Breast Changes During Pregnancy
There are a number of breast changes during pregnancy that you should expect. These changes are normal as your breasts are preparing for the arrival of your baby. These pregnancy related breast changes include the following:
- Enlargement and growth
- Tenderness and hypersensitivity
- Darkening of the nipples and areolas due to the hormones that affect pigmentation of the skin
- Darkened veins along your breasts due to increased blood supply to your breast
- Your nipples will stick out more and the areolas and nipples will grow larger
- Small glands on the surface of the areola called Montgomery tubercles become raised bumps
- Your breasts might start leaking a yellow-ish thick substance known as colostrum
Your hormones are the causes of these changes and you may experience some effects more than others. Buying a good supportive bra can help you feel more comfortable as your breasts continue to grow. If your breasts are too uncomfortable at night you may want to sleep in a sports bra. Look for a bra with good support, deep bands beneath the cups, wide shoulder straps and adjustable closure.
Discharge of colostrum may occur at any time when your breasts and massages or when sexually stimulated. There is no cause for any concern and it is important to note that women who do not experience discharge in pregnancy will still be able to produce milk for their baby.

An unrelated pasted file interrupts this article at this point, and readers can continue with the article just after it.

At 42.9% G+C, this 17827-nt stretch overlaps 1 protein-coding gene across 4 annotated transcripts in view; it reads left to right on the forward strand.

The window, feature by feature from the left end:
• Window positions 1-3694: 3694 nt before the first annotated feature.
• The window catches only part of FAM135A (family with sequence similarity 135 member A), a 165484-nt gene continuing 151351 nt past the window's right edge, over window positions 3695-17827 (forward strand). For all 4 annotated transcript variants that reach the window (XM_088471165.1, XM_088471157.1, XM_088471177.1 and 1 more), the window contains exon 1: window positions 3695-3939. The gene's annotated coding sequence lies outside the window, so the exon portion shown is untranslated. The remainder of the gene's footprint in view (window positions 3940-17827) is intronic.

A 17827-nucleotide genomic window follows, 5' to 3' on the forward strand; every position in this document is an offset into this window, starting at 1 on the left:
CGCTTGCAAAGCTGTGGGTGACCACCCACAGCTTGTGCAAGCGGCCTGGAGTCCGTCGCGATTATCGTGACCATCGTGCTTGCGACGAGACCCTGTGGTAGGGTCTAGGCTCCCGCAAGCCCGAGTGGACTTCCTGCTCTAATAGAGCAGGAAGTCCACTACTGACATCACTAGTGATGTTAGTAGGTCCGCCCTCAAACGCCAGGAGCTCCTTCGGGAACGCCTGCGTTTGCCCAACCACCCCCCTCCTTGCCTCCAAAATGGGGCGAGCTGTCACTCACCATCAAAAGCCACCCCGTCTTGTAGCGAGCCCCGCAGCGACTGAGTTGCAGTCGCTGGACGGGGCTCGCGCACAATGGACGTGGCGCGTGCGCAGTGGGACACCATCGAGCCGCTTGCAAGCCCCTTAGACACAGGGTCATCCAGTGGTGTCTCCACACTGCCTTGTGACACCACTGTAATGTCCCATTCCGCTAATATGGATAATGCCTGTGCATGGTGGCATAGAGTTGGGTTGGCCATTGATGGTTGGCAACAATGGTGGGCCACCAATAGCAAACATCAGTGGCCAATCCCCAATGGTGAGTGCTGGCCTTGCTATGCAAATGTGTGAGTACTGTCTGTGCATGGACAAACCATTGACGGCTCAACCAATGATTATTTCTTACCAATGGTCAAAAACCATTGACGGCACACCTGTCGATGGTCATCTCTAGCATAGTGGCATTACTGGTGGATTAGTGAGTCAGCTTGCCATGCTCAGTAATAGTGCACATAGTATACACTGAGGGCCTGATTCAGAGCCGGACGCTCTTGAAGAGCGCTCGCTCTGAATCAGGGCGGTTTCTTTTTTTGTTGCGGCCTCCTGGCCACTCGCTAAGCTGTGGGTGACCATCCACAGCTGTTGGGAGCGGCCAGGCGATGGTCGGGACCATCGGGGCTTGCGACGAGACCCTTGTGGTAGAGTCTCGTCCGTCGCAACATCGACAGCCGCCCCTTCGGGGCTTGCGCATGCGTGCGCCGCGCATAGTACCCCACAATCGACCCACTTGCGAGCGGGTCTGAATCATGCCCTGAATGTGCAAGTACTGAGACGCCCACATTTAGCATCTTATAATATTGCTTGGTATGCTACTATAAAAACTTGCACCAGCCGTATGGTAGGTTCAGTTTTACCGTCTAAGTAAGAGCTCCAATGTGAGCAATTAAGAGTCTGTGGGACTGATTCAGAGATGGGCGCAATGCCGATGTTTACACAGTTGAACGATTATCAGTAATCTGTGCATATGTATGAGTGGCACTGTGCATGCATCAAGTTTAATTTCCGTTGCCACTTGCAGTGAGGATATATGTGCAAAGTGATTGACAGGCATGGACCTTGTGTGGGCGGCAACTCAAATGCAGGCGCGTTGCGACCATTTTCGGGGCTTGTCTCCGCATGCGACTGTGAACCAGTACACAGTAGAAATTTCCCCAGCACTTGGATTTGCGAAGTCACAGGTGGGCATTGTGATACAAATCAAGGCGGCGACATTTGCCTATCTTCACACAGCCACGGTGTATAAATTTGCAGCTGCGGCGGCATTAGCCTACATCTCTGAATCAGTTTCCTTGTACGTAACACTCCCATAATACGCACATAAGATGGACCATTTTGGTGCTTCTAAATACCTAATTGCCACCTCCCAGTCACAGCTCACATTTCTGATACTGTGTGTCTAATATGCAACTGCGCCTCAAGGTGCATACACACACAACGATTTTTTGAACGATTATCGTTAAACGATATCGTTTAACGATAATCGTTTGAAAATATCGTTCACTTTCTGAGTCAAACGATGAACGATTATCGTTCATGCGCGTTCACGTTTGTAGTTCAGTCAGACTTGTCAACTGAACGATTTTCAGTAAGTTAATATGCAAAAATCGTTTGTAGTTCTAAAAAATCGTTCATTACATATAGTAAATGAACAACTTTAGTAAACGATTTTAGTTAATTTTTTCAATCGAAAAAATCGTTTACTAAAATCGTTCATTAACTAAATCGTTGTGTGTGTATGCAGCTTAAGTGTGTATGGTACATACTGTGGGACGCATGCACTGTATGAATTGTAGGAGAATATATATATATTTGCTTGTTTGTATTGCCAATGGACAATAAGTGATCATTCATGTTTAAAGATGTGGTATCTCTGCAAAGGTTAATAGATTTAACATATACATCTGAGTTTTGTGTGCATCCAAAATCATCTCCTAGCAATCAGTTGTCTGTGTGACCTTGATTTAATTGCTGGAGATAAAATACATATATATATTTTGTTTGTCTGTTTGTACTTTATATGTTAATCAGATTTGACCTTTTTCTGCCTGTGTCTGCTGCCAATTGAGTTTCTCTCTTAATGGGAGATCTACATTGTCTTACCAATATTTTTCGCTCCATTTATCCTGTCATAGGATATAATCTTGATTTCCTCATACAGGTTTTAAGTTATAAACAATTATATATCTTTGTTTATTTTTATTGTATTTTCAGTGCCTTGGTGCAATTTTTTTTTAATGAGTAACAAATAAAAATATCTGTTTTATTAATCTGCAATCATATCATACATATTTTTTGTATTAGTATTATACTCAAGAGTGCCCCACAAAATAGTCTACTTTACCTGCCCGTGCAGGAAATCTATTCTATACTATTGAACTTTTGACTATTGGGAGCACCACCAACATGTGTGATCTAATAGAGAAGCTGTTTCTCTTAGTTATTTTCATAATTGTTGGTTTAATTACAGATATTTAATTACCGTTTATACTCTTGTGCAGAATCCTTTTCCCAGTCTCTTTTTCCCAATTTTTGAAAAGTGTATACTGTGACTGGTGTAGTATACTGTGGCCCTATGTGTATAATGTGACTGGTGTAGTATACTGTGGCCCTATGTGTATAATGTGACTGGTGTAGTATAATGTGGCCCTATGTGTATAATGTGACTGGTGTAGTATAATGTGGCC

It is important to continue with self-breast examination during pregnancy. Unfortunately during pregnancy it is more difficult to notice any abnormalities because of all the changes your breasts are going through. Your breasts are growing in size, are tender and sometimes can be lumpy. It is still important to examine your breasts during pregnancy and if you are unsure, ask your doctor or midwife. Very common lumps found amongst women during pregnancy are blocked milk ducts. These are red, tender to touch, hard lumps in your breasts. Running warm water over your breasts in the shower or applying a warm compress and massage will most likely clear the duct within a day or so. If you are uncertain discuss it with your doctor or midwife.